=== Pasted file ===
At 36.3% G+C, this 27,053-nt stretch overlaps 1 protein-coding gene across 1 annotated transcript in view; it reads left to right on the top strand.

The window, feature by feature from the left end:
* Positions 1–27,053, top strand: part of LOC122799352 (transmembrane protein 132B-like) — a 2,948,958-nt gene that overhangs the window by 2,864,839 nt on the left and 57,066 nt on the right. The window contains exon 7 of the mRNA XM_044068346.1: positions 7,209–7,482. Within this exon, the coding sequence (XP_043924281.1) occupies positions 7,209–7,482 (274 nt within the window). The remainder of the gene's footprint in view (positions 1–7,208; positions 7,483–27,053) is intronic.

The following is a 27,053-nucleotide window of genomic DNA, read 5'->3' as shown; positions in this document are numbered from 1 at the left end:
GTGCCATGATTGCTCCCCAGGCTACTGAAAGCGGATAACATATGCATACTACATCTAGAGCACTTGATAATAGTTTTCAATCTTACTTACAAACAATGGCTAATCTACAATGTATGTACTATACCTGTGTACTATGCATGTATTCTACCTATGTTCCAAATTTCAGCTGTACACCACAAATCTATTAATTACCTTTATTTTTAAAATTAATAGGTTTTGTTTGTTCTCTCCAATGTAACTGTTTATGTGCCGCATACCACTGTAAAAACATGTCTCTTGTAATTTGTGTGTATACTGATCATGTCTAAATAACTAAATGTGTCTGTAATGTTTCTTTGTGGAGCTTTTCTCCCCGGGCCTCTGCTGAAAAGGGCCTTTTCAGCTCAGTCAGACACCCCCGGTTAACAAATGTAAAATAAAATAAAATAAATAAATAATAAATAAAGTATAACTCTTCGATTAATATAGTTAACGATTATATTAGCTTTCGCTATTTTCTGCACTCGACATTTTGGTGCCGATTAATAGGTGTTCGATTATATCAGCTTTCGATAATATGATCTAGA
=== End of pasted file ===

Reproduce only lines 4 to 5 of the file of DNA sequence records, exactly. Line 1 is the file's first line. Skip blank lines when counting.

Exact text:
The following is a 27,053-nucleotide window of genomic DNA, read 5'->3' as shown; positions in this document are numbered from 1 at the left end:
GTGCCATGATTGCTCCCCAGGCTACTGAAAGCGGATAACATATGCATACTACATCTAGAGCACTTGATAATAGTTTTCAATCTTACTTACAAACAATGGCTAATCTACAATGTATGTACTATACCTGTGTACTATGCATGTATTCTACCTATGTTCCAAATTTCAGCTGTACACCACAAATCTATTAATTACCTTTATTTTTAAAATTAATAGGTTTTGTTTGTTCTCTCCAATGTAACTGTTTATGTGCCGCATACCACTGTAAAAACATGTCTCTTGTAATTTGTGTGTATACTGATCATGTCTAAATAACTAAATGTGTCTGTAATGTTTCTTTGTGGAGCTTTTCTCCCCGGGCCTCTGCTGAAAAGGGCCTTTTCAGCTCAGTCAGACACCCCCGGTTAACAAATGTAAAATAAAATAAAATAAATAAATAATAAATAAAGTATAACTCTTCGATTAATATAGTTAACGATTATATTAGCTTTCGCTATTTTCTGCACTCGACATTTTGGTGCCGATTAATAGGTGTTCGATTATATCAGCTTTCGATAATATGATCTAGA